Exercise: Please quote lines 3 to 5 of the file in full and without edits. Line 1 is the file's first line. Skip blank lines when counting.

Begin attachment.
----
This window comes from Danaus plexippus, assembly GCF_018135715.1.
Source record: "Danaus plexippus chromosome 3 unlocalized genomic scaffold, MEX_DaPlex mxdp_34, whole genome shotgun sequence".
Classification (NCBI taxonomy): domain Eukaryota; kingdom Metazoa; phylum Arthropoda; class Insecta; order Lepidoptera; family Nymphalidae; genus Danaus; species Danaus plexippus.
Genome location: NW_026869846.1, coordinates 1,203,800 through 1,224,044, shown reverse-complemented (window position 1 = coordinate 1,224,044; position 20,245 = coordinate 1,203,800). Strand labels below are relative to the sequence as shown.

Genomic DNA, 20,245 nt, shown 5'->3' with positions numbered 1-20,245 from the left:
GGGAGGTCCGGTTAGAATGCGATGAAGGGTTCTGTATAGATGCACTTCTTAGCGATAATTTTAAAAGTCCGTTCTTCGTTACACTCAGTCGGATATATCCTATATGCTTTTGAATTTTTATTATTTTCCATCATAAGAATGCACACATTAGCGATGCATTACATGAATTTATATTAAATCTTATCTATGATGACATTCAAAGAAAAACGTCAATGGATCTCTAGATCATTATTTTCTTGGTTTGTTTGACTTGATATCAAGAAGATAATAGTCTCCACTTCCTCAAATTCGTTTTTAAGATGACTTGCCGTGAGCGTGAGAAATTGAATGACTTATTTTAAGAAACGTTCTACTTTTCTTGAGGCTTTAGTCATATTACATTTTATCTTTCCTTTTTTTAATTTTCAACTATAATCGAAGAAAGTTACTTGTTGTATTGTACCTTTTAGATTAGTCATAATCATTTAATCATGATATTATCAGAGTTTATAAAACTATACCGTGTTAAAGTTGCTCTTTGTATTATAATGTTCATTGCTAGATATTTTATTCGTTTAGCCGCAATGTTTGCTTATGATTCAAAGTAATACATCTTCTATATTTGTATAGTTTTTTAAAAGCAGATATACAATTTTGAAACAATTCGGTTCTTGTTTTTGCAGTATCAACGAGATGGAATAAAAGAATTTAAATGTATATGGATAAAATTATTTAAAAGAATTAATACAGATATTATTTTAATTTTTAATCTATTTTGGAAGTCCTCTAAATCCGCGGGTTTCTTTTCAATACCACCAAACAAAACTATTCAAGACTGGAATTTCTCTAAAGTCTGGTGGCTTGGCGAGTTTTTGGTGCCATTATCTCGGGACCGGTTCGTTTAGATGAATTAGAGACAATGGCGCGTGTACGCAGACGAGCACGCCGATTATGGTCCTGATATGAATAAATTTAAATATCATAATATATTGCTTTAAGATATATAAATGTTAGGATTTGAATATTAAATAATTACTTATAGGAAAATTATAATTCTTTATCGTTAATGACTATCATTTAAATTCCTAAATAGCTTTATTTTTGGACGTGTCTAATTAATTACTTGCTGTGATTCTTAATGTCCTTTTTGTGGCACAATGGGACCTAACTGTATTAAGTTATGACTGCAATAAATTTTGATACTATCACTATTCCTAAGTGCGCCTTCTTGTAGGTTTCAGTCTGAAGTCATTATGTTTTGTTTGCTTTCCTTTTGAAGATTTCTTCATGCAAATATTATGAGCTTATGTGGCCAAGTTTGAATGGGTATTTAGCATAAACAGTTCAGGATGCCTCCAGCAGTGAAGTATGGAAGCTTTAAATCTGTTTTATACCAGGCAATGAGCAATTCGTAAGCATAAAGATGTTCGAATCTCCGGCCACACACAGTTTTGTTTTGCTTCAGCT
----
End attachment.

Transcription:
Classification (NCBI taxonomy): domain Eukaryota; kingdom Metazoa; phylum Arthropoda; class Insecta; order Lepidoptera; family Nymphalidae; genus Danaus; species Danaus plexippus.
Genome location: NW_026869846.1, coordinates 1,203,800 through 1,224,044, shown reverse-complemented (window position 1 = coordinate 1,224,044; position 20,245 = coordinate 1,203,800). Strand labels below are relative to the sequence as shown.

Genomic DNA, 20,245 nt, shown 5'->3' with positions numbered 1-20,245 from the left: